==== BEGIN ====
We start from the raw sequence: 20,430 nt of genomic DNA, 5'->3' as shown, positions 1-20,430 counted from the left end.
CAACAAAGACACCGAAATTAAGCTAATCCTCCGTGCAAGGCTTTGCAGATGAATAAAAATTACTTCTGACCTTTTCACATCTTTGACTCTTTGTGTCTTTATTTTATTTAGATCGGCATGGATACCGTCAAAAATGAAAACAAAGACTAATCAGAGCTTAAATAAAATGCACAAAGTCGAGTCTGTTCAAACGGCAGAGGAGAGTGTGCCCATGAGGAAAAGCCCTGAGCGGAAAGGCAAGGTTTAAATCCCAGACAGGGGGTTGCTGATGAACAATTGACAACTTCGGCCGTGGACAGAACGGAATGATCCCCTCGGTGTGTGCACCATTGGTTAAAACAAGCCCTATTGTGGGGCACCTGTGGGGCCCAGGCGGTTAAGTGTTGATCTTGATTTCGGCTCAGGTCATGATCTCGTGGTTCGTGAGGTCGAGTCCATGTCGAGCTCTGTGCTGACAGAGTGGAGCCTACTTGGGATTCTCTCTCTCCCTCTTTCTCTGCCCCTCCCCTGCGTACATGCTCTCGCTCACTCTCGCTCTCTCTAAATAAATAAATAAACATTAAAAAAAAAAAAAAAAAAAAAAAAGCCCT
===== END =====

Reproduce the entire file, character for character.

We start from the raw sequence: 20,430 nt of genomic DNA, 5'->3' as shown, positions 1-20,430 counted from the left end.
CAACAAAGACACCGAAATTAAGCTAATCCTCCGTGCAAGGCTTTGCAGATGAATAAAAATTACTTCTGACCTTTTCACATCTTTGACTCTTTGTGTCTTTATTTTATTTAGATCGGCATGGATACCGTCAAAAATGAAAACAAAGACTAATCAGAGCTTAAATAAAATGCACAAAGTCGAGTCTGTTCAAACGGCAGAGGAGAGTGTGCCCATGAGGAAAAGCCCTGAGCGGAAAGGCAAGGTTTAAATCCCAGACAGGGGGTTGCTGATGAACAATTGACAACTTCGGCCGTGGACAGAACGGAATGATCCCCTCGGTGTGTGCACCATTGGTTAAAACAAGCCCTATTGTGGGGCACCTGTGGGGCCCAGGCGGTTAAGTGTTGATCTTGATTTCGGCTCAGGTCATGATCTCGTGGTTCGTGAGGTCGAGTCCATGTCGAGCTCTGTGCTGACAGAGTGGAGCCTACTTGGGATTCTCTCTCTCCCTCTTTCTCTGCCCCTCCCCTGCGTACATGCTCTCGCTCACTCTCGCTCTCTCTAAATAAATAAATAAACATTAAAAAAAAAAAAAAAAAAAAAAAAGCCCT